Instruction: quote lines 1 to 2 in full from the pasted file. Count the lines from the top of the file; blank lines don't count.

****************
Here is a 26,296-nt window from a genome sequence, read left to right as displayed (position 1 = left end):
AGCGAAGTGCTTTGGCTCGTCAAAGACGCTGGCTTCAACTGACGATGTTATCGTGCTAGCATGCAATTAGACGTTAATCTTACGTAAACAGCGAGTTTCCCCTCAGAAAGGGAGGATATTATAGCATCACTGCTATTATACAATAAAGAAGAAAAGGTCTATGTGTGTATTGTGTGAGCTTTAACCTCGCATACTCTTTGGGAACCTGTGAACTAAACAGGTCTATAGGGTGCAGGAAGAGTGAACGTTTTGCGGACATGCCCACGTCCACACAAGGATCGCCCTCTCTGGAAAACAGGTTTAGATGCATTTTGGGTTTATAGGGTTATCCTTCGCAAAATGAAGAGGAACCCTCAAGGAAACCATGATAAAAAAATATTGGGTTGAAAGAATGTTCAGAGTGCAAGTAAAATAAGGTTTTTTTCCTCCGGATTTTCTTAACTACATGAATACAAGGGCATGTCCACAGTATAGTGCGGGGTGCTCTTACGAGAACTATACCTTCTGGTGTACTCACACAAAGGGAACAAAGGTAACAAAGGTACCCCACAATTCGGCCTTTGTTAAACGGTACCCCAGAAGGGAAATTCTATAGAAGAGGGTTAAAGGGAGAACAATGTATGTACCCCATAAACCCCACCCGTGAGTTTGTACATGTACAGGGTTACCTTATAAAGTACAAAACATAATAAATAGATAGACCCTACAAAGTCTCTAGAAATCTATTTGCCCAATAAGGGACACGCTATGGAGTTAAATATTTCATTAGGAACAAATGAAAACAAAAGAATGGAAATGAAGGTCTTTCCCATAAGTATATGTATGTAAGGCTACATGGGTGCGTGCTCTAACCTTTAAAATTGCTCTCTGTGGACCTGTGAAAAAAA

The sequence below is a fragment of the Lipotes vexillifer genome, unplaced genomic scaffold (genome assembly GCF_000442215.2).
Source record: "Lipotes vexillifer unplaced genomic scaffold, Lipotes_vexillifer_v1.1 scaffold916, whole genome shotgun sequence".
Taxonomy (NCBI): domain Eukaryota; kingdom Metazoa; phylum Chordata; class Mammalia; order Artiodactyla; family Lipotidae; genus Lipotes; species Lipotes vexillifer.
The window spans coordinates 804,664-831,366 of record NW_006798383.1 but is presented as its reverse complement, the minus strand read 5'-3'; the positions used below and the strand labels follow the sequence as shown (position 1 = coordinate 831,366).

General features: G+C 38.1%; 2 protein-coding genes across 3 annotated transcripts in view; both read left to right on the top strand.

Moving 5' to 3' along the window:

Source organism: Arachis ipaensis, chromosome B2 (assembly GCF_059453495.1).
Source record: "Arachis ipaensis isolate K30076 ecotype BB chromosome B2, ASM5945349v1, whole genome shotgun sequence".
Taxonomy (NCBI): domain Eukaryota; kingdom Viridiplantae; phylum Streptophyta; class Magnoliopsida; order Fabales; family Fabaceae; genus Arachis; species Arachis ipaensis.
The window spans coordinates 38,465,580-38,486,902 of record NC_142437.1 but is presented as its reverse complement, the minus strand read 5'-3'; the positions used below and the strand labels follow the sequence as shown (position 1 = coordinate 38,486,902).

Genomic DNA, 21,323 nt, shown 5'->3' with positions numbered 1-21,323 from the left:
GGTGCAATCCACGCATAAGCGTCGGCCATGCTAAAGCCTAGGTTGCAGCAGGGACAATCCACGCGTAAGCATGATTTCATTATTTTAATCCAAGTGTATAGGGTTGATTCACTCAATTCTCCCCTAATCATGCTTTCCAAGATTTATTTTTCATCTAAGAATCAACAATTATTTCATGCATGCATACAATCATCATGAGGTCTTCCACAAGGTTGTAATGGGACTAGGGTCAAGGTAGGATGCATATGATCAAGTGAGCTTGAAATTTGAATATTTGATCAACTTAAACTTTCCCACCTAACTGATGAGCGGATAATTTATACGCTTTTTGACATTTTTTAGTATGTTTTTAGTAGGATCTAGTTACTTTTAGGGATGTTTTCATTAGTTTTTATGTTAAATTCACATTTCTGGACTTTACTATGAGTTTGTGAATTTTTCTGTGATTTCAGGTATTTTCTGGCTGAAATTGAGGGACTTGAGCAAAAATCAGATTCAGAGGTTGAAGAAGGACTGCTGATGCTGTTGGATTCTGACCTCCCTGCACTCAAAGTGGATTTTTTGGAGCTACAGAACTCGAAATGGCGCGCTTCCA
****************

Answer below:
Here is a 26,296-nt window from a genome sequence, read left to right as displayed (position 1 = left end):
AGCGAAGTGCTTTGGCTCGTCAAAGACGCTGGCTTCAACTGACGATGTTATCGTGCTAGCATGCAATTAGACGTTAATCTTACGTAAACAGCGAGTTTCCCCTCAGAAAGGGAGGATATTATAGCATCACTGCTATTATACAATAAAGAAGAAAAGGTCTATGTGTGTATTGTGTGAGCTTTAACCTCGCATACTCTTTGGGAACCTGTGAACTAAACAGGTCTATAGGGTGCAGGAAGAGTGAACGTTTTGCGGACATGCCCACGTCCACACAAGGATCGCCCTCTCTGGAAAACAGGTTTAGATGCATTTTGGGTTTATAGGGTTATCCTTCGCAAAATGAAGAGGAACCCTCAAGGAAACCATGATAAAAAAATATTGGGTTGAAAGAATGTTCAGAGTGCAAGTAAAATAAGGTTTTTTTCCTCCGGATTTTCTTAACTACATGAATACAAGGGCATGTCCACAGTATAGTGCGGGGTGCTCTTACGAGAACTATACCTTCTGGTGTACTCACACAAAGGGAACAAAGGTAACAAAGGTACCCCACAATTCGGCCTTTGTTAAACGGTACCCCAGAAGGGAAATTCTATAGAAGAGGGTTAAAGGGAGAACAATGTATGTACCCCATAAACCCCACCCGTGAGTTTGTACATGTACAGGGTTACCTTATAAAGTACAAAACATAATAAATAGATAGACCCTACAAAGTCTCTAGAAATCTATTTGCCCAATAAGGGACACGCTATGGAGTTAAATATTTCATTAGGAACAAATGAAAACAAAAGAATGGAAATGAAGGTCTTTCCCATAAGTATATGTATGTAAGGCTACATGGGTGCGTGCTCTAACCTTTAAAATTGCTCTCTGTGGACCTGTGAAAAAAA